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    MOT's are often fitted with a magnetic shunt bar through the core, if removing the windings it is usually recommended that this be punched out.
    Max.
     
  11. gerty

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    Here's a bad picture of one that we use. It's out of a real old microwave, the secondary has been cut off with a bandsaw. I tell the students what voltage I want on the secondary, they then calculate the turns ratio and rewind it. It's hard to see in the pic, but this student wanted to add a tap to the secondary. I told him I needed 18 volts, with a 12 volt tap. Voltage measured 19 with a 14 volt tap.
     
  12. R!f@@

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    Will the rewound MOT work like an ordinary power transformer ?
     
  13. gerty

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    Ours does, although we only load it to approximately 2 amps. Did you watch the video in post #9..
     
  14. tinkerman

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    Jul 22, 2012
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    Soon as I get a chance I'll load some pics. I'll see what I can find for old ballasts too. Not that it's worth shipping anywhere. Just for pics.
     
  15. pilko

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  16. tinkerman

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    I believe that should be written volts per turn not turns per volt. So that would be 1.2 volts/turn. It's also very easy to find what that number is. Just wrap a few turns around the core, apply primary voltage and read the output. Two turns would give you 2.4 volts.

    If the secondary will require quite a number of turns it's much easier to take a small disc grinder and cut through the welds as can be seen in the first picture. Then the coil form can be placed on a spindle and turns easily wound. If you wish to get fancier and make the job much neater and easier build a winding jig with a mechanical counter.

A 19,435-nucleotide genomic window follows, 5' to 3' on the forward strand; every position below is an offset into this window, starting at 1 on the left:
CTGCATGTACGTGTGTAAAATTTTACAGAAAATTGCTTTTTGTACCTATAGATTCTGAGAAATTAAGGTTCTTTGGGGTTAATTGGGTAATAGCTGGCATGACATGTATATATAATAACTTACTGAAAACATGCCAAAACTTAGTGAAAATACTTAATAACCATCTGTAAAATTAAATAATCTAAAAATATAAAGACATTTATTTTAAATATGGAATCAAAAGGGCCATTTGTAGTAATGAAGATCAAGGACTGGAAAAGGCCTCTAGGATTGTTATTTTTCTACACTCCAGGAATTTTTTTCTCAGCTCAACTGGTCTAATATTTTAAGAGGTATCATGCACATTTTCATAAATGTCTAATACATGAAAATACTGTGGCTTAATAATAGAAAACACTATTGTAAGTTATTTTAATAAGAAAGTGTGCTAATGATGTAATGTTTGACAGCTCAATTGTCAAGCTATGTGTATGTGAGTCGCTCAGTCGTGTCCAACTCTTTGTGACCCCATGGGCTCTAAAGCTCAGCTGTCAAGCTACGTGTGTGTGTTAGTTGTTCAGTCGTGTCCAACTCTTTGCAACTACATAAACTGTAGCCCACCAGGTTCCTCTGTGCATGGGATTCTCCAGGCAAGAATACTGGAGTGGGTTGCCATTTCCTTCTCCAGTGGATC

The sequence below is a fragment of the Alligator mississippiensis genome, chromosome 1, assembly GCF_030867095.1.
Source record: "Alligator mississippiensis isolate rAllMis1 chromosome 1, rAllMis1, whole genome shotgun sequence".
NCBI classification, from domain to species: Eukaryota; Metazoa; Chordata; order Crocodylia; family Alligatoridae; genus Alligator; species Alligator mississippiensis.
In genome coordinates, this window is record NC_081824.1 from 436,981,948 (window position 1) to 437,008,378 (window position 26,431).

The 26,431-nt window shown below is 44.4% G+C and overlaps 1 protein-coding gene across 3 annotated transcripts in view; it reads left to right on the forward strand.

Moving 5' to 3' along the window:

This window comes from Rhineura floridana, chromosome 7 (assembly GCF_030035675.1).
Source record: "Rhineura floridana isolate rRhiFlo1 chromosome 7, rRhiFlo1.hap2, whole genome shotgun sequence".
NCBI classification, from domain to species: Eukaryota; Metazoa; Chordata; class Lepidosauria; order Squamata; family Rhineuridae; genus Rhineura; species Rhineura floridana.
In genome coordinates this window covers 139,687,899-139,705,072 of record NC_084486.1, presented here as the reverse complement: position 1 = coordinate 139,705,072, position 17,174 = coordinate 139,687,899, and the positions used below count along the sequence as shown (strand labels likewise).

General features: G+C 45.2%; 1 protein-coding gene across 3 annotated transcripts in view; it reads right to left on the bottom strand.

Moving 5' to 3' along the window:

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  17. R!f@@

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    So a MOT wastes a lot of energy due to more iron in the core.! Eh!

    Would it need to be forced cooled if I plan to make a PSU out of it.

    I am thinking of rewinding it to make a dual 0-30V 10A PSU.
     
  18. doug08

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  19. Alec_t

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    You will almost certainly need forced cooling if you are trying to pull 600W out of it.
     
  20. richard.cs

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    Mar 3, 2012
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    All the ones I've ever taken apart (about a dozen) are not interleved. The best way is to carefully make a shallow hacksaw cut most of the way through the weld at both ends of the I, then clamp the core firmly in a vice and use a wide cold-chisel to separate the I from the E. Usually the I remains together but sometimes the laminations break into a couple of chunks. After rewinding I clamp back together for testing and when I'm happy I reweld, the weld is always really messy but they work just fine.

    With the E and I sections separated the windings and the magnetic shunts can be removed. I often end up removing all the windings then tapping the primary back down onto the E so it is the first winding (normally it has to be removed to get the secondary off). The best way to remove the primary is often to drive wedges into the magnetic shunts between the laminations. Rewinding is best done by making up a stiff cardboard bobbin.

    These transformers are intended to be run at full load all the time and therefore run with a very high flux density, the magnetising current and core losses are both large but it allows the transformer to be smaller for a given power output. The efficiency will be very low if run with a small load (unless extra turns are added to the primary). Note that the primary is nearly always wound with aluminium wire (with copper-coloured varnish).